The Council for American-Islamic Relations (CAIR) filed an appeal Friday in the 9th U.S. Circuit Court of Appeals to overturn a decision dismissing a case against the Maricopa Community College District and one of its professors for teaching material that the group claims condemns Islam.
The Scottsdale professor, Nicholas Damask, and the college came under harsh criticism in May when one of his students, Mohamed Sabra, posted three of the professor's quiz questions on social media.
Council for American Islamic Relations' claims
The questions frame terrorism as an absolute mandate of Islam, leaving no room for interpretation, according to the Council for American-Islamic Relations (CAIR). The appeal details objections to these questions, after Sabra received wrong marks for stating terrorism in Islam is "always forbidden."
"Damask misquotes and misuses [quotes] in order to show a distorted message of Islam in his classroom which is on political science, not religion," said Imam Omar Tawil from the Islamic Community Center of Tempe in a CAIR video press release.
Judge Susan Brnovich dismissed the case on Tuesday, Aug. 18 saying Damask's course did not inhibit Sabra's personal worship in any way.
The video release also references a multiple-choice question that asks the reader to define "contemporary terrorism." The choice options are communist/left-wing, Mormon, fascist/right-wing, or Islamic.
"It's forcing someone to denounce their own faith in order to receive a good grade," said Tawil. "This would be unacceptable. If it was done to a Christian student or someone of another faith, just as it should be unacceptable and detestable if it were to happen to a Muslim."
Professor claims they're suing out of context
Damask claims the questions were taken out of context, from a unit geared towards terrorist sects within Islam. He also references the Jewish Zealot and Hindu Thuggee cult as educational objectives.
"If there was such a thing as Mormon terrorism and Southern Baptist terrorism, we would have a unit on that, too," Damask said in a May interview with The Arizona Republic. "But we don't, so we don't spend any time talking about that."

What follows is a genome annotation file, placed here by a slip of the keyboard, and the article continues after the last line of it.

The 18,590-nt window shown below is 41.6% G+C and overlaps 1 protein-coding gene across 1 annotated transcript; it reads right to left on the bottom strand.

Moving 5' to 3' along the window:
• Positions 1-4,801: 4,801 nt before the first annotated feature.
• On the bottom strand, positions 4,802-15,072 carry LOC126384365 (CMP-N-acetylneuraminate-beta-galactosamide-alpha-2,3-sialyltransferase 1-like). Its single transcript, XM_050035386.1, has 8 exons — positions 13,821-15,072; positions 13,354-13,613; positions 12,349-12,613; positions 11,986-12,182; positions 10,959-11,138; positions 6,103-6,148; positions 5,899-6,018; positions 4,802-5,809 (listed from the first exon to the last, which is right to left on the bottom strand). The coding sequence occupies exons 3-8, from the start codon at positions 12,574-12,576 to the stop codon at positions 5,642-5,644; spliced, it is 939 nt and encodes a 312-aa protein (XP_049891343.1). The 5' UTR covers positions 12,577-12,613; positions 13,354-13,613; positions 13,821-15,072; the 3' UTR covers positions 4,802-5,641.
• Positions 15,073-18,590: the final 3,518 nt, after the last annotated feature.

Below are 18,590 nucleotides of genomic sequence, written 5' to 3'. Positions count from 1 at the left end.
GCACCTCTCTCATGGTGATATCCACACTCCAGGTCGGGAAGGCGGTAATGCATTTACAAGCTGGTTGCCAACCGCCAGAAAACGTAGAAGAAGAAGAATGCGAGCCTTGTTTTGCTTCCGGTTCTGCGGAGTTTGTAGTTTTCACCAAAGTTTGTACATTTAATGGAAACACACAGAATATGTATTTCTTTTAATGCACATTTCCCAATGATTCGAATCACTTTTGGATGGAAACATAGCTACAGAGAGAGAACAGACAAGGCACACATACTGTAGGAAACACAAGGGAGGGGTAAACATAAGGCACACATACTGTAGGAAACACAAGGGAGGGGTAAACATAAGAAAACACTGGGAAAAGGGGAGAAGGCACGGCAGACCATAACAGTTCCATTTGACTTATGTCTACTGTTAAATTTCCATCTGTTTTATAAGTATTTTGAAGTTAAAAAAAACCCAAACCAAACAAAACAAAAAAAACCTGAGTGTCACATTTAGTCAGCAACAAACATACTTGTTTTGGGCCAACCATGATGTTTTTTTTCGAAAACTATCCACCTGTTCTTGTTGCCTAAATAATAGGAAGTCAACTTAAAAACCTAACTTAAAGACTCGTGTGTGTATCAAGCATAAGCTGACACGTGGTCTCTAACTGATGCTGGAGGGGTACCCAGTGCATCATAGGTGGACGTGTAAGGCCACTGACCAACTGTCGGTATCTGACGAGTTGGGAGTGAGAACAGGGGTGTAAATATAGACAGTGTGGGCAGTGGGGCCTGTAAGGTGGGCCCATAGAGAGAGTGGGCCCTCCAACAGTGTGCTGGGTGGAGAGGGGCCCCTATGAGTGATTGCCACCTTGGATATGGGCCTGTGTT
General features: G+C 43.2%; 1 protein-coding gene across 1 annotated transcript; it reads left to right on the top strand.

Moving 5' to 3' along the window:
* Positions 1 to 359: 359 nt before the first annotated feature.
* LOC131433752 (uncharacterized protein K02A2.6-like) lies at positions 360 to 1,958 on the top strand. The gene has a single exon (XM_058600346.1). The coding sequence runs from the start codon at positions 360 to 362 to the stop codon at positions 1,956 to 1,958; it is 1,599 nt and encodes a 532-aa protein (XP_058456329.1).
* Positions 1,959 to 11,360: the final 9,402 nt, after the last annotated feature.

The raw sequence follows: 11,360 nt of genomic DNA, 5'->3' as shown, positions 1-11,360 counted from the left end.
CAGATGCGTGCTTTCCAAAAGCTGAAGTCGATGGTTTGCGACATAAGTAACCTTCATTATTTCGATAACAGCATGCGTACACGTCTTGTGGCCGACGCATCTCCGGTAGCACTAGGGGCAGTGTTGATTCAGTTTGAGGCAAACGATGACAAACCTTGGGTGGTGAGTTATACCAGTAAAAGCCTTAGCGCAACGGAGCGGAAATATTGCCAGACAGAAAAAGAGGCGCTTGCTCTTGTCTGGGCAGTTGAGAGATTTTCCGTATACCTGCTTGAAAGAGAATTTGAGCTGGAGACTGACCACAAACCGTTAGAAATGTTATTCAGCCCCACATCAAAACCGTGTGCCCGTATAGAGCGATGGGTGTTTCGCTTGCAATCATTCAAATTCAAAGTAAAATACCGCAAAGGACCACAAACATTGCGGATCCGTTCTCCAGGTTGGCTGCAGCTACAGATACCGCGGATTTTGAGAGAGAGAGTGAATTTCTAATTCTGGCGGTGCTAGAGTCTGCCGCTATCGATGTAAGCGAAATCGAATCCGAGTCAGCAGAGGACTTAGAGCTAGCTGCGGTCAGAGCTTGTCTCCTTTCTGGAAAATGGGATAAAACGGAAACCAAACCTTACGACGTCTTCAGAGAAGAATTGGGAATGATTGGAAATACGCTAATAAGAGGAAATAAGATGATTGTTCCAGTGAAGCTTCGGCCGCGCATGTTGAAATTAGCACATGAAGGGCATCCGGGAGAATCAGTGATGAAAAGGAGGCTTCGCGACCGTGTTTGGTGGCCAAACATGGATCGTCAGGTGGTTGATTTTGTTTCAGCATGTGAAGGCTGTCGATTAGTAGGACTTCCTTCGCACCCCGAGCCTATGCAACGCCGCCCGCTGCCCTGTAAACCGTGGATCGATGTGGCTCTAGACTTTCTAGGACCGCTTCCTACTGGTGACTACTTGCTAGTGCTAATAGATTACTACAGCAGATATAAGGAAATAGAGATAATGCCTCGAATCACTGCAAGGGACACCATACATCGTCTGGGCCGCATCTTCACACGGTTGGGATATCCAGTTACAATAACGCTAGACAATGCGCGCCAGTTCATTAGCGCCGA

Following the social media posts, the school posted an apology to their social media page, leading to a crusade of comments demanding Damask apologize or resign.
A week after the school posted the apology, officials decided to delete the Instagram post.
"It's appeasing a foreign mob," he said to The Arizona Republic in May. "I'll never apologize for teaching the content that I am, or the manner in which I'm teaching it."
District backs the professor and his academic freedom
In May after Scottsdale Community College's interim president rushed to issue an apology, the district's interim chancellor, Steven Gonzales, said they failed to follow proper procedure in responding to the controversy.
Gonzales was concerned with the professor's academic freedom.
"I apologize, personally, and on behalf of the Maricopa Community Colleges, for the uneven manner in which this was handled and for our lack of full consideration for our professor's right of academic freedom," Gonzales said in a statement.
The Maricopa County Governing Board later issued a statement indicating a significant amount of misinformation has led to the professor receiving threats and harassment.
"It seems pretty awful to me to throw your 'family members' to a social media mob," Damask said. "That's really what's gotten me down the most."